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Hoffmann, R. A wiki for the life sciences where authorship matters. Nature Genetics (2008)

Two enzymes with a common function but different heme ligands in the forms as isolated. Optical and magnetic properties of the heme groups in the oxidized forms of nitrite reductase, cytochrome cd1, from Pseudomonas stutzeri and Thiosphaera pantotropha.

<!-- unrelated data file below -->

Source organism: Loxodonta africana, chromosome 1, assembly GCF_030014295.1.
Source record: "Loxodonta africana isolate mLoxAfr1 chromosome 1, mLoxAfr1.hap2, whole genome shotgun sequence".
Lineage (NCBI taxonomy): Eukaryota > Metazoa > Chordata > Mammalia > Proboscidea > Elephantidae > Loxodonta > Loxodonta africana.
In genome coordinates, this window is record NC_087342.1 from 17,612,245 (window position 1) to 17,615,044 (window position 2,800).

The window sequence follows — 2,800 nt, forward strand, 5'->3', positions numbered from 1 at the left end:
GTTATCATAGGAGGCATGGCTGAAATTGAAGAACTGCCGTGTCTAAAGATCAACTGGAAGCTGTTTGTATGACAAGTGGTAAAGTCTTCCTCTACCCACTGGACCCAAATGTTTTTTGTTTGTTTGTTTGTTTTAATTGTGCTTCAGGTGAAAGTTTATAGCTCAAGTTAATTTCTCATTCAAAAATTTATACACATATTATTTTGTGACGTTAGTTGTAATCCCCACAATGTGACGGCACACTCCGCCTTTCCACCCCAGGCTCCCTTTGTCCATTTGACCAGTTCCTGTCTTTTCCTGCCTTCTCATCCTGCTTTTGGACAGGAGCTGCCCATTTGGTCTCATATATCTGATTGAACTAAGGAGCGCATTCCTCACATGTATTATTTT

It is shown that, in the oxidized state, heme c of Pseudomonas stutzeri (ZoBell strain) cytochrome cd1 has histidine-methionine ligation as observed for cytochrome cd1 from Pseudomonas aeruginosa [Sutherland, J., Greenwood, C., Peterson, J., and Thomson, A. J. (1986) Biochem. J. 233, 893-898]. However, the X-ray structure of Thiosphaera pantotropha cytochrome cd1 reveals bis-histidine ligation for heme c. It is confirmed by EPR and near-infrared (NIR) MCD measurements that the bis-histidine coordination remains unaltered in the solution phase. Hence, the difference between the heme c ligation states defines two distinct classes of oxidized cytochromes cd1 as isolated. A weak feature in the T. pantotropha NIR MCD at 1900 nm suggests that a small population of heme c has histidine-methionine coordination. The ligation state of heme d1 cannot be defined with the same level of confidence, because the porphyrin-to-Fe(III) charge-transfer (CT) bands are less well characterized for this class of partially reduced porphyrin ring. However, variable temperature absorption and MCD spectra show that, in the T. pantotropha enzyme, heme d1 exists in a thermal low-spin/high-spin mixture with the low-spin as the ground state, whereas in P. stutzeri cytochrome cd1, and d1 heme is low-spin at all temperatures. A weak band, assigned as the heme d1 porphyrin-pi(a1u,a2u)-to-ferric(d) charge-transfer transition has been identified for the first time at 2170 nm. Its magnetic properties show the heme d1 to have an unusual (dxz,yz)4(dxy)1 electronic ground state as is found for low-spin Fe(III) chlorins [Cheesman, M. R., and Walker, F. A. (1996) J. Am. Chem. Soc. 118, 7373-7380]. It is proposed that the localization of the Fe(III) unpaired d-electron in an orbital lying in the heme plane may decrease the affinity of the Fe(III) heme for unsaturated ligands such as NO. Although heme d1 in the enzymes from P. stutzeri and T. pantotropha shows different temperature-dependent spin properties, the positions of the low-spin Fe(III) alpha-absorption band, at approximately 640 nm, are very similar to those observed for cytochromes cd1 from eight other sources, suggesting that all have similar strength fields from the axial ligands and, hence, that all have the same coordination, namely histidine-tyrosine or possibly histidine-hydroxide at the heme.[1]


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